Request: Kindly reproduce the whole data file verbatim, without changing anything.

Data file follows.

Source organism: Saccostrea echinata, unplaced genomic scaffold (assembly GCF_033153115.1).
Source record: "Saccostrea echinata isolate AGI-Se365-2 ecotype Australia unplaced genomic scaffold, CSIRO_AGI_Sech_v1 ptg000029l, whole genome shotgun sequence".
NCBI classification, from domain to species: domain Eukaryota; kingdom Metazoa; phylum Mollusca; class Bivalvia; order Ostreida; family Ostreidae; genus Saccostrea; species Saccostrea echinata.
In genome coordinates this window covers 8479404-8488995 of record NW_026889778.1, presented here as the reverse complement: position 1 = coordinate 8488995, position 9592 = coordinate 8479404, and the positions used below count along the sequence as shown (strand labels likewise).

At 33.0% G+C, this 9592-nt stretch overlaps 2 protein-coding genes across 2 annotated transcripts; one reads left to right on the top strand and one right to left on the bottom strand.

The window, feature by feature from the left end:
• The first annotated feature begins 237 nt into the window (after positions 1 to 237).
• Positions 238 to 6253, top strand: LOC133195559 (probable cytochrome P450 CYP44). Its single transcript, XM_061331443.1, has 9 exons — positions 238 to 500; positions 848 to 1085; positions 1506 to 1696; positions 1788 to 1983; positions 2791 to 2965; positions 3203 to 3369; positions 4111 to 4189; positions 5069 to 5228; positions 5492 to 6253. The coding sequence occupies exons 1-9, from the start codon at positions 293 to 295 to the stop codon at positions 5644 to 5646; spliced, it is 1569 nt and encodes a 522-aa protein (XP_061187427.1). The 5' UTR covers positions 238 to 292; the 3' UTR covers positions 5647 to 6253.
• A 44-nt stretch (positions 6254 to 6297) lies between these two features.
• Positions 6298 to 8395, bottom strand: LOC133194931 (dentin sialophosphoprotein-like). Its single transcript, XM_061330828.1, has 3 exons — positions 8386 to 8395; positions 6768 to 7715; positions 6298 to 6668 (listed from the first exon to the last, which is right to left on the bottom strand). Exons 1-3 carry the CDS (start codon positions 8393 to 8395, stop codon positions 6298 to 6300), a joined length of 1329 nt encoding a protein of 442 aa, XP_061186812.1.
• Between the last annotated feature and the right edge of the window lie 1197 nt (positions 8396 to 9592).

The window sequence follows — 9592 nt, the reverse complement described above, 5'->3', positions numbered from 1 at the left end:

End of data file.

Source organism: Saccostrea echinata, unplaced genomic scaffold (assembly GCF_033153115.1).
Source record: "Saccostrea echinata isolate AGI-Se365-2 ecotype Australia unplaced genomic scaffold, CSIRO_AGI_Sech_v1 ptg000029l, whole genome shotgun sequence".
NCBI classification, from domain to species: domain Eukaryota; kingdom Metazoa; phylum Mollusca; class Bivalvia; order Ostreida; family Ostreidae; genus Saccostrea; species Saccostrea echinata.
In genome coordinates this window covers 8479404-8488995 of record NW_026889778.1, presented here as the reverse complement: position 1 = coordinate 8488995, position 9592 = coordinate 8479404, and the positions used below count along the sequence as shown (strand labels likewise).

At 33.0% G+C, this 9592-nt stretch overlaps 2 protein-coding genes across 2 annotated transcripts; one reads left to right on the top strand and one right to left on the bottom strand.

The window, feature by feature from the left end:
• The first annotated feature begins 237 nt into the window (after positions 1 to 237).
• Positions 238 to 6253, top strand: LOC133195559 (probable cytochrome P450 CYP44). Its single transcript, XM_061331443.1, has 9 exons — positions 238 to 500; positions 848 to 1085; positions 1506 to 1696; positions 1788 to 1983; positions 2791 to 2965; positions 3203 to 3369; positions 4111 to 4189; positions 5069 to 5228; positions 5492 to 6253. The coding sequence occupies exons 1-9, from the start codon at positions 293 to 295 to the stop codon at positions 5644 to 5646; spliced, it is 1569 nt and encodes a 522-aa protein (XP_061187427.1). The 5' UTR covers positions 238 to 292; the 3' UTR covers positions 5647 to 6253.
• A 44-nt stretch (positions 6254 to 6297) lies between these two features.
• Positions 6298 to 8395, bottom strand: LOC133194931 (dentin sialophosphoprotein-like). Its single transcript, XM_061330828.1, has 3 exons — positions 8386 to 8395; positions 6768 to 7715; positions 6298 to 6668 (listed from the first exon to the last, which is right to left on the bottom strand). Exons 1-3 carry the CDS (start codon positions 8393 to 8395, stop codon positions 6298 to 6300), a joined length of 1329 nt encoding a protein of 442 aa, XP_061186812.1.
• Between the last annotated feature and the right edge of the window lie 1197 nt (positions 8396 to 9592).

The window sequence follows — 9592 nt, the reverse complement described above, 5'->3', positions numbered from 1 at the left end: